Skip to main content
ARS Home » Plains Area » Las Cruces, New Mexico » Range Management Research » Research » Publications at this Location » Publication #244080

Title: Field validation of 1930s aerial photography: What are we missing?

item Browning, Dawn
item ARCHER, STEVEN - University Of Arizona
item BYRNE, ANDREW - Clarkson University

Submitted to: Journal of Arid Environments
Publication Type: Peer Reviewed Journal
Publication Acceptance Date: 4/3/2009
Publication Date: 6/1/2009
Citation: Browning, D.M., Archer, S.R., Byrne, A.T. 2009. Field validation of 1930s aerial photography: What are we missing? Journal of Arid Environments. 73:844-853.

Interpretive Summary: Changes in land cover and land use play a pivotal role in driving global change. Early aerial photography (circa mid 1930s) serves as the baseline for the longest time series of imagery aviailable for monitoring changes in land cover; however, there are no published records documenting the detection limits and accuracy of vegetation cover estimates derived from early aerial photography due to scarcity of spatially explicit field data. We translated historic field measurements of shrubs and cacti (from 1932) to a spatially explicit format to quantify detection limitations of 1936 aerial photography for mapping mesquite cover and biomass. Our results benefit members of the remote sensing science community as well as State and Federal agencies (e.g., National Resource Conservation Service, Bureau of Land Management, Bureau of Reclamation, and U.S. National Forest Service) that use historic aerial photography by documenting limitations of base-line assessments using 1930s aerial photography. In addition, members of the academic community involved in modeling ecosystem responses to climate change will benefit from our validation of historic depictions of plant biomass.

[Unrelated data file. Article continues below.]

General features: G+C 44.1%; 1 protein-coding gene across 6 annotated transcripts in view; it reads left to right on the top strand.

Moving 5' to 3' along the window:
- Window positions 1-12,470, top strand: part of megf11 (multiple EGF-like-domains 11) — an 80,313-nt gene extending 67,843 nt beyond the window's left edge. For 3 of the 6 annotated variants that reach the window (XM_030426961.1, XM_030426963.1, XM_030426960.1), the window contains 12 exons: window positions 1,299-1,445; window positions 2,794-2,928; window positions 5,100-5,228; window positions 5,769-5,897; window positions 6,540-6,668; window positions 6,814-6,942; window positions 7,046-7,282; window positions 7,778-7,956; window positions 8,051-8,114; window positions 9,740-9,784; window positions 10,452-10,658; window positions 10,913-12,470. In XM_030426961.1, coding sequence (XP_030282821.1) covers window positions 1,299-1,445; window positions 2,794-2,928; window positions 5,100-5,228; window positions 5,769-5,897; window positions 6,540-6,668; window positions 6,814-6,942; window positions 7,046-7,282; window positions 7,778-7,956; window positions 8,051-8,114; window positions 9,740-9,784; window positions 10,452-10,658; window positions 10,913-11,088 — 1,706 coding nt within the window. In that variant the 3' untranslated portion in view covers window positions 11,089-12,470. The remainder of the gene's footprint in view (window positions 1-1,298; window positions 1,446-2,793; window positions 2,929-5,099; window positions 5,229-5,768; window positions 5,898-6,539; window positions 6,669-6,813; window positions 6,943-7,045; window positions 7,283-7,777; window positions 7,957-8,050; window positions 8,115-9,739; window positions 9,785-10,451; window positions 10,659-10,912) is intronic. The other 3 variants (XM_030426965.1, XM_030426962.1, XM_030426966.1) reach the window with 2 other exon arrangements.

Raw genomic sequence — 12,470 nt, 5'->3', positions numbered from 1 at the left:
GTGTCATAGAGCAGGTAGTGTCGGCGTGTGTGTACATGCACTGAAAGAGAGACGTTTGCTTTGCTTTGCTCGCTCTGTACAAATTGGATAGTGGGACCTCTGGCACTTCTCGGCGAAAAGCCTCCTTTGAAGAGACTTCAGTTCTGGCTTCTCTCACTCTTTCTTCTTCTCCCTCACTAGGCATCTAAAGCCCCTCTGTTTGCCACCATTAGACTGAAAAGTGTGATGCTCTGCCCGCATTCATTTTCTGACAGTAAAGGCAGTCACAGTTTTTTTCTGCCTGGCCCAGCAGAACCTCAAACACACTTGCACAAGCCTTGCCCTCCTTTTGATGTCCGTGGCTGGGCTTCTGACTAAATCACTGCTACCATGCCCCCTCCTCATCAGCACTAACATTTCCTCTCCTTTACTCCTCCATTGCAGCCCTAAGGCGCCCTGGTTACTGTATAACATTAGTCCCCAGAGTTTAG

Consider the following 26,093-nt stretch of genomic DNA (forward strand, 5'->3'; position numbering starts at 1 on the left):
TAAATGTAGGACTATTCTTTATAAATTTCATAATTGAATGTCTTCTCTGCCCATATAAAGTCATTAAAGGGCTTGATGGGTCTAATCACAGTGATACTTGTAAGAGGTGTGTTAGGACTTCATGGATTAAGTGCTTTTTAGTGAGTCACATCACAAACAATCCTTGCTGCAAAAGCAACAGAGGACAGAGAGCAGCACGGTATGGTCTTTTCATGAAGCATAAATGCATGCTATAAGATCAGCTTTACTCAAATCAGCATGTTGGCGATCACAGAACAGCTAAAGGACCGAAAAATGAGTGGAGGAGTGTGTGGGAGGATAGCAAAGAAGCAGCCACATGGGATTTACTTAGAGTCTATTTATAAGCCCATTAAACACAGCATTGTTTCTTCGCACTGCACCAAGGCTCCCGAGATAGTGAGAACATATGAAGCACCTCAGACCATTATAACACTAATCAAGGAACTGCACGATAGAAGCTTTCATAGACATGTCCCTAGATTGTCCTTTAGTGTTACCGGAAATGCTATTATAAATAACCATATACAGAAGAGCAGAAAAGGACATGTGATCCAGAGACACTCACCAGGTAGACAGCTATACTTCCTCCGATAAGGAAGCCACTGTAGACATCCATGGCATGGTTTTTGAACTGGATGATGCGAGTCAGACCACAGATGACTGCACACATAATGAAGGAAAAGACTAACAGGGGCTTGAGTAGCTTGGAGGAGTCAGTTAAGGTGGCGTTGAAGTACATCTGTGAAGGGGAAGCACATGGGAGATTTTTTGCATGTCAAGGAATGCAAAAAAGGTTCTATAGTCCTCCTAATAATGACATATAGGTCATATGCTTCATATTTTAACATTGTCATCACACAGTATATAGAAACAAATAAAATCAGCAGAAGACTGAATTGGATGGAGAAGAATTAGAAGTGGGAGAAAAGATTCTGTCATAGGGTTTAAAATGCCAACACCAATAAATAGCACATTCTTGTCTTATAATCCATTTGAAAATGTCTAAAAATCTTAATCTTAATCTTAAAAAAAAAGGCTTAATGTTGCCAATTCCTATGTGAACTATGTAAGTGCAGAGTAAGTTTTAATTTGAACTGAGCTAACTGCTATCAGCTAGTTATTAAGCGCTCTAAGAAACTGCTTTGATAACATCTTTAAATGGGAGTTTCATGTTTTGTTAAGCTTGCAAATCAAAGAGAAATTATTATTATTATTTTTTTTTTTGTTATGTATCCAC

Technical Abstract: Aerial photography from the 1930s serves as the earliest synoptic depiction of vegetation cover. We generated a spatially explicit database of shrub (Prosopis velutina) stand structure within two 1.8 ha field plots established in 1932 to address two questions: (1) What are the detection limits of panchromatic 1936 aerial photography?, and (2) How do these influence P. velutina biomass estimates? Shrub polygons were manually digitized on 1936 imagery and linked to 1932 field measurements of P. velutina canopy area. Aboveground 1932 P. velutina biomass was estimated using a site-specific allometric relationship for field-measured canopy area. Shrub canopy detection limits on the 1936 imagery were comparable to those reported for contemporary imagery. Based on a conservative shrub size detection threshold of 3.8 m2, 5.8% of P. velutina biomass was missed. Spatial resolution (0.6 vs. 1.0 m) did not influence detection limits, but the overall accuracy of shrub cover estimates was greater on 1.0 m images. Presence of the sub-shrub Isocoma tenuisecta may also have significantly influenced estimates of P. velutina canopy area. These analyses illustrate the importance of standardizing aerial photo interpretation protocols, accounting for uncertainty estimating shrub biomass, and caution species-specific interpretations for historic aerial photography.